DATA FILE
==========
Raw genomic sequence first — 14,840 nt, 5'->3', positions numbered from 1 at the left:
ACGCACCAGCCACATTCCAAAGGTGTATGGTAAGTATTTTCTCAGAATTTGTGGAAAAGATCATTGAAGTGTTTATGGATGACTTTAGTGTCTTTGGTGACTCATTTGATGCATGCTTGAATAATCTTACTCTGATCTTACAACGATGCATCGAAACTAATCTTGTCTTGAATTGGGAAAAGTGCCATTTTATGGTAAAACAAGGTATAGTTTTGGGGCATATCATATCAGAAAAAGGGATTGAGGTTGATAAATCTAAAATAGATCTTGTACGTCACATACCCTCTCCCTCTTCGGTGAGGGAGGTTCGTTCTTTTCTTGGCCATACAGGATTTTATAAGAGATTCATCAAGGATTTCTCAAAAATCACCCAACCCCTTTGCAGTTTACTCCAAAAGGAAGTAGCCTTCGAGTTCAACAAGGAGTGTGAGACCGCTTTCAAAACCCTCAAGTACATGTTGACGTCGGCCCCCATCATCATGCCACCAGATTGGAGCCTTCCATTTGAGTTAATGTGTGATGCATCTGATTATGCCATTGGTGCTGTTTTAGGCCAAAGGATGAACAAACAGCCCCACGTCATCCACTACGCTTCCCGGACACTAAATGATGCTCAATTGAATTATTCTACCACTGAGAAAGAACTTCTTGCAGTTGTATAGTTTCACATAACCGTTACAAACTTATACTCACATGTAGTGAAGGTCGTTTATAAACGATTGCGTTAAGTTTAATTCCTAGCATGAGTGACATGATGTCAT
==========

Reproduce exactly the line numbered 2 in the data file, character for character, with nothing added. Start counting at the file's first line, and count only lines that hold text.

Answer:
ACGCACCAGCCACATTCCAAAGGTGTATGGTAAGTATTTTCTCAGAATTTGTGGAAAAGATCATTGAAGTGTTTATGGATGACTTTAGTGTCTTTGGTGACTCATTTGATGCATGCTTGAATAATCTTACTCTGATCTTACAACGATGCATCGAAACTAATCTTGTCTTGAATTGGGAAAAGTGCCATTTTATGGTAAAACAAGGTATAGTTTTGGGGCATATCATATCAGAAAAAGGGATTGAGGTTGATAAATCTAAAATAGATCTTGTACGTCACATACCCTCTCCCTCTTCGGTGAGGGAGGTTCGTTCTTTTCTTGGCCATACAGGATTTTATAAGAGATTCATCAAGGATTTCTCAAAAATCACCCAACCCCTTTGCAGTTTACTCCAAAAGGAAGTAGCCTTCGAGTTCAACAAGGAGTGTGAGACCGCTTTCAAAACCCTCAAGTACATGTTGACGTCGGCCCCCATCATCATGCCACCAGATTGGAGCCTTCCATTTGAGTTAATGTGTGATGCATCTGATTATGCCATTGGTGCTGTTTTAGGCCAAAGGATGAACAAACAGCCCCACGTCATCCACTACGCTTCCCGGACACTAAATGATGCTCAATTGAATTATTCTACCACTGAGAAAGAACTTCTTGCAGTTGTATAGTTTCACATAACCGTTACAAACTTATACTCACATGTAGTGAAGGTCGTTTATAAACGATTGCGTTAAGTTTAATTCCTAGCATGAGTGACATGATGTCAT